Assistant Solicitor Margaret Boykin and Deputy Solicitor Dale Scott handled the case for the state, with assistance from 8th Circuit Investigators Walter Bentley and Joey Pittman. Williams was represented by Ivan Toney of the Greenville County Bar.

Solicitor Stumbo praised the work of his staff, along with Sgt. Matt Veal of the Laurens County Sheriff’s Office and Capt. Tyrone Goggins and Sgt. Shane Prather of the Clinton Department of Public Safety, in securing the conviction and lengthy prison sentence.

“It is no secret that crack cocaine breeds violence in communities, and this case is a prime example of that,” Solicitor Stumbo said following the trial. “We cannot and will not stand by and let career drug dealers like Arthur Williams destroy our communities and my office will continue to fight until we get it all off the streets.”

Posted in Laurens County, News | Comments Off on Career drug dealer sentenced to 25 years in prison

Man sentenced to more than 18 years in prison for DUI crash that killed step-daughter

DONALD J. HARRIS

Abbeville, S.C.; May 21, 2018 – Eighth Circuit Solicitor David M. Stumbo announced Monday that a Honea Path man will spend more than 18 years in prison after pleading guilty to charges in connection to a crash that left his 7-year-old step-daughter dead.

Donald Jerry Harris, 36, of Honea Path, pleaded guilty Monday at the Abbeville County Courthouse to charges of felony DUI resulting in death, felony DUI resulting in great bodily injury, child endangerment, and driving under suspension. A trial on the same charges was scheduled for jury selection Monday morning before Harris elected to change his plea from not guilty to guilty.

Circuit Judge Frank Addy Jr. then handed down a sentence of 18 years and six months in prison.

Just after 6 p.m. on March 11, 2017, Harris was driving along Tornado Road near Honea Path in Abbeville County in a white SUV when he began to drift to the right. Harris jerked the vehicle back to the left, running off the left side of the road. Harris then jerked the vehicle back to the right, causing it to roll over. In the vehicle with Harris were his wife and three children, including his step-daughter Abigail who died at the scene.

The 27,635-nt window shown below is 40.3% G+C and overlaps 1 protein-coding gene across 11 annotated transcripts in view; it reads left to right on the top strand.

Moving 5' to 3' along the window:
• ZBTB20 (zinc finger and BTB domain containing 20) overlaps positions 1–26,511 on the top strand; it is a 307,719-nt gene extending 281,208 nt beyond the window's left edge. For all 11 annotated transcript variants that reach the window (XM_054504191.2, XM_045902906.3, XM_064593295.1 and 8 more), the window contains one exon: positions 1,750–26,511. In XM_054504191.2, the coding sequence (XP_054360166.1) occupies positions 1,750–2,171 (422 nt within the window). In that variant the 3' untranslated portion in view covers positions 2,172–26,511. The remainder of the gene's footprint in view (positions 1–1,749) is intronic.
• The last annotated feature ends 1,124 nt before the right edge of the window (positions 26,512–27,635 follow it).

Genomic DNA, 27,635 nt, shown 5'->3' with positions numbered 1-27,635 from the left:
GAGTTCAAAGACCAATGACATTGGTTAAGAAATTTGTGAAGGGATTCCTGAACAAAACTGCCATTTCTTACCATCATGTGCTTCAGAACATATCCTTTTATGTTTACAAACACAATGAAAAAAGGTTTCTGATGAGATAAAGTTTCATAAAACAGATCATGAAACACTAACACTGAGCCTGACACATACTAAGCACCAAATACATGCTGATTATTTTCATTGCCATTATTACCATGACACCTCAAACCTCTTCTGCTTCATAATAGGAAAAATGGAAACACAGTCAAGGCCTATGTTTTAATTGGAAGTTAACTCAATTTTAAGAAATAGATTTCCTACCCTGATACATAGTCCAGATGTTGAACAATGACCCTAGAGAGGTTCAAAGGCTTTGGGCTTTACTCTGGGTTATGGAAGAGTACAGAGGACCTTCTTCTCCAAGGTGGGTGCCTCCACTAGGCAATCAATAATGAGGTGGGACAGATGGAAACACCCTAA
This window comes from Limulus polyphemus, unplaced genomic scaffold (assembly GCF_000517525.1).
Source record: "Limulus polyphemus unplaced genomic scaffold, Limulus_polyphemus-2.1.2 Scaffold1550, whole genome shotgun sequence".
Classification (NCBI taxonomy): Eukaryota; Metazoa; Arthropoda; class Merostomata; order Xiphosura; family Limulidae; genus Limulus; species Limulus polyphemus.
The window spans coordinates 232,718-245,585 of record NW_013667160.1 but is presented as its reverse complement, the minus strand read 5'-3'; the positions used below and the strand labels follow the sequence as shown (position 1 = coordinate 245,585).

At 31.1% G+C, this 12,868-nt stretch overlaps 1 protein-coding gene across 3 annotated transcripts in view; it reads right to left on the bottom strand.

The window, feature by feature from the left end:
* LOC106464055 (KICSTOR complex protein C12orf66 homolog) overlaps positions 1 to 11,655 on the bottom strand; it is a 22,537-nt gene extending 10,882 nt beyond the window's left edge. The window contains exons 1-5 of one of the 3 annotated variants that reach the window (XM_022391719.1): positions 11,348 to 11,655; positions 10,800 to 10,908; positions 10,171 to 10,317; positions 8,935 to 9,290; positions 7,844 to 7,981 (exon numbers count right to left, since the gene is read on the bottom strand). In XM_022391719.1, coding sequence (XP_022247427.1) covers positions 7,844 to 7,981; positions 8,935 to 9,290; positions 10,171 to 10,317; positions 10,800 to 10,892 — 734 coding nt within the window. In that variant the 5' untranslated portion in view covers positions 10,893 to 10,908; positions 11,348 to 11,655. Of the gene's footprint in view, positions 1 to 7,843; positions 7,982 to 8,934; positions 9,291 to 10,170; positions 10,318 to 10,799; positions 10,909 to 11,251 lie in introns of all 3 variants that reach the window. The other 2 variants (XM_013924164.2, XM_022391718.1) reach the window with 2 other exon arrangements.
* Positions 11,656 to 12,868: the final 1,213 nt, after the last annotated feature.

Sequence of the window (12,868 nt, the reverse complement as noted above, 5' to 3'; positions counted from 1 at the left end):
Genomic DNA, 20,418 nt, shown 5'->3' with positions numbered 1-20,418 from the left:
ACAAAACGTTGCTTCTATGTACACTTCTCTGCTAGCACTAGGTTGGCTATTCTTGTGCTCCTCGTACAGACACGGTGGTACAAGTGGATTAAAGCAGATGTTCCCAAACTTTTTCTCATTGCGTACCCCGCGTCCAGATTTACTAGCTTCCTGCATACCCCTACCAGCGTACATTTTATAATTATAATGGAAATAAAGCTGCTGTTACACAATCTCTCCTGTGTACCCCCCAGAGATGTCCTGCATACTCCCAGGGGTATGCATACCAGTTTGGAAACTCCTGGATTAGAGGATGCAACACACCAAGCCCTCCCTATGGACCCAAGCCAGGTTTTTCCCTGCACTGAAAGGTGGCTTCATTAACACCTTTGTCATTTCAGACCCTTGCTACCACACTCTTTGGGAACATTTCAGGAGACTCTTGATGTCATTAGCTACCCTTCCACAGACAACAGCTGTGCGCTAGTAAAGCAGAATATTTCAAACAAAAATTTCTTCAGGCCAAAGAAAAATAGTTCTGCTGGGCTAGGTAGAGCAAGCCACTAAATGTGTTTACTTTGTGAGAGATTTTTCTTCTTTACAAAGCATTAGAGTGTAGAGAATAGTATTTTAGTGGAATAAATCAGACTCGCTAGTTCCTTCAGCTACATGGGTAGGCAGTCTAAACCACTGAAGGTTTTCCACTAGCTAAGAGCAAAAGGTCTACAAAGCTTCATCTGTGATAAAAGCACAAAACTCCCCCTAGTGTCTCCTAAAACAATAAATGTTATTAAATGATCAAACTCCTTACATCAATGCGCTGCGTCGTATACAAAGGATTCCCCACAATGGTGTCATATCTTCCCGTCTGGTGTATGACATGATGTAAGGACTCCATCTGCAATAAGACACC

Harris and his wife were both taken by helicopter to Greenville Health System to receive treatment for their injuries. The other two children were taken to AnMed before being transferred to Greenville Health System. Harris’ mother was also on scene and claimed to be driving he vehicle. It was later determined that Harris was driving the vehicle. Harris had a blood-alcohol level of about .10 at the time of the crash.

Harris’ mother, Penny Harris, pleaded guilty on May 9 to a charge of obstructing justice in connection to her dishonesty about driving the vehicle at the time of the crash.

Assistant Solicitors Micah Black and Wade Dowtin handled the case for the state with assistance from 8th Circuit Investigator Chris Wilkie and Victim Advocate Sarah Parris. Harris was represented by Kami Granade and Tristan Shaffer of the Abbeville Public Defender’s Office.

Solicitor Stumbo praised the work of his staff along with the S.C. Highway Patrol’s Multidisciplinary Accident Investigation Team in securing the conviction and long prison sentence.